By Barb Gorges
This is my seventh season as a Laramie County Master Gardener (and Wyoming Tribune Eagle garden columnist). I know more now than when I finished the training because there’s always someone to talk to who knows more than me about any aspect of gardening.
I’ve interviewed many people, including other Master Gardeners, for previous columns which are archived at https://cheyennegardengossip.wordpress.com/. Here’s what I’ve learned:
Always evaluate gardening information. Where does that gardener garden? Is it a garden with a similar climate or microclimate, soil and growing season to mine? Will the treatment harm my soil?
There’s a difference between sticking stuff in dirt and growing plants with more mindfulness—and record-keeping.
You can grow many things in Cheyenne, but not all things. Just keep experimenting with the short-season veggies and consider building a greenhouse or high tunnel.
Cheyenne’s blooming season is longer than you think. In my garden some spring bulbs bloom in March. Some years the frost doesn’t finish the asters until the end of October.
Garden beauty is subjective but good garden design is practical: put short plants in the front of beds, veggies by the kitchen door and don’t plant trees under power lines.
Every growing season is different. Not every year has powdery mildew, black spot or blossom end rot.
Know when to give up. Or try the plant in a different location. Or try a different variety.
Gardeners are generous. They share plant thinnings and seeds because they can’t bear to compost them.
Propagation from root divisions, cuttings and seeds is rewarding, especially when you share.
Never add lime, an alkaline substance, to Cheyenne’s already alkaline soils.
Gardeners like a challenge, even as extreme as planting acid-loving blueberries in buckets full of specially mixed acidic soil.
Soil is every gardener’s most valuable asset. Preserve its structure and microbiome by tilling and hoeing as little as possible and let mulch keep the weeds down.
Composting your discarded plant material in your own bin or pile saves you money on fertilizer and the cost of having the sanitation department haul it away.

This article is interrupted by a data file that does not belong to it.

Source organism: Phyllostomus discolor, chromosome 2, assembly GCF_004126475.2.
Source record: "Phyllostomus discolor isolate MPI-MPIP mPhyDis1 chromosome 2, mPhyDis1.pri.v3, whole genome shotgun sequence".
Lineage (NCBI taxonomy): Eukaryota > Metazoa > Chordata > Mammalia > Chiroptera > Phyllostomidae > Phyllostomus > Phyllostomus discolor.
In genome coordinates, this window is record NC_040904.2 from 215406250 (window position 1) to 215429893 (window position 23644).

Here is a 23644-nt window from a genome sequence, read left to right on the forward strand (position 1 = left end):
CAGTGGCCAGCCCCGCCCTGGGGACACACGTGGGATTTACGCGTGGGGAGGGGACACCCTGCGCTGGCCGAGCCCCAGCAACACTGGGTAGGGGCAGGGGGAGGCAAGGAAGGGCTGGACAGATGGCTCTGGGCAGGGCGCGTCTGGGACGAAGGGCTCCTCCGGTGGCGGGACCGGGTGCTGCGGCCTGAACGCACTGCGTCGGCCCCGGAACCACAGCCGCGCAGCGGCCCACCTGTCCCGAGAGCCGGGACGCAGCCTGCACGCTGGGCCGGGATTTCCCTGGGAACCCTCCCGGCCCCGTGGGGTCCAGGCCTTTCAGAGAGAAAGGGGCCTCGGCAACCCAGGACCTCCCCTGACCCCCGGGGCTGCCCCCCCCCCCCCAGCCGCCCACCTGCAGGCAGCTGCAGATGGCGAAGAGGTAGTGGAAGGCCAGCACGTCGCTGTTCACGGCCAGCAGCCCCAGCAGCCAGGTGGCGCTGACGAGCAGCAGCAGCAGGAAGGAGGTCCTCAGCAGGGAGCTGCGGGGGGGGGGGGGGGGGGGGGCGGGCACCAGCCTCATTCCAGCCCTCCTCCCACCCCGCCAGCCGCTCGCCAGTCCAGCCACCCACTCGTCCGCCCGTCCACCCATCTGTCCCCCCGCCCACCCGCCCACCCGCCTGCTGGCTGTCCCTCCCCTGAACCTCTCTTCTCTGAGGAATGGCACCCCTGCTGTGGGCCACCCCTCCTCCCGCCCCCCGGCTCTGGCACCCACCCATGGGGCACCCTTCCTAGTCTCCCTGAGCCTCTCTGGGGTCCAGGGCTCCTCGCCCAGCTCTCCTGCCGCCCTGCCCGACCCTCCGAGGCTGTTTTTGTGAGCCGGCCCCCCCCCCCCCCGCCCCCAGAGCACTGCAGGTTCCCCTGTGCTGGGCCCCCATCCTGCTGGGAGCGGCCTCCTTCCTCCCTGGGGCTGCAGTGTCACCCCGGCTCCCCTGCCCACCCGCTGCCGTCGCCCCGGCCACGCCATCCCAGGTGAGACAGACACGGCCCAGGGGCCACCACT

Getting watering and mulching right is more important to plants than fertilizer.
Good pruning benefits trees and shrubs by making them look good and grow better.
Right plant in the right place—not all trees are growing in the right place.
Hail is a fact of life here. Protect tomatoes with hardware cloth screen overhead and grow skinny-leaved and skinny-petalled flowers.
Replacing your lawn with gravel is not less work in the future. It gets weedy. And gravel doesn’t shade the ground, which makes your yard hotter. You are better off with a low-growing ground cover.
Chemical pesticides are rarely necessary in the residential garden. You can pick off pests and remove diseased plant parts by hand.
Stressed plants (too much or too little water, too much fertilizer, too much or too little sun) attract disease and pests.
The sooner you pull a weed or cut it off at ground level, the less work it is later.
Always take care of weeds before they set seed.
Tending a garden is stress-reducing. Many of the gardeners I’ve interviewed have high stress jobs: lawyer, judge, law enforcement, social worker, doctor.
Gardening is good exercise. Even if you aren’t vigorously digging a new bed, just walking around pulling the occasional weed and deadheading the roses is better for you than sitting.
Gardeners see more bees, butterflies and birds—just more of nature.
Visiting botanic gardens when you travel makes for beautiful memories.
Reading to prepare for and dreaming about next year’s garden will get you through a long winter.
Want to start gardening or garden more intentionally and with more knowledge? Become a Laramie County Master Gardener. It’s not too early to find out about the next class. Call Catherine Wissner, Laramie County Extension horticulturist, 307-633-4383.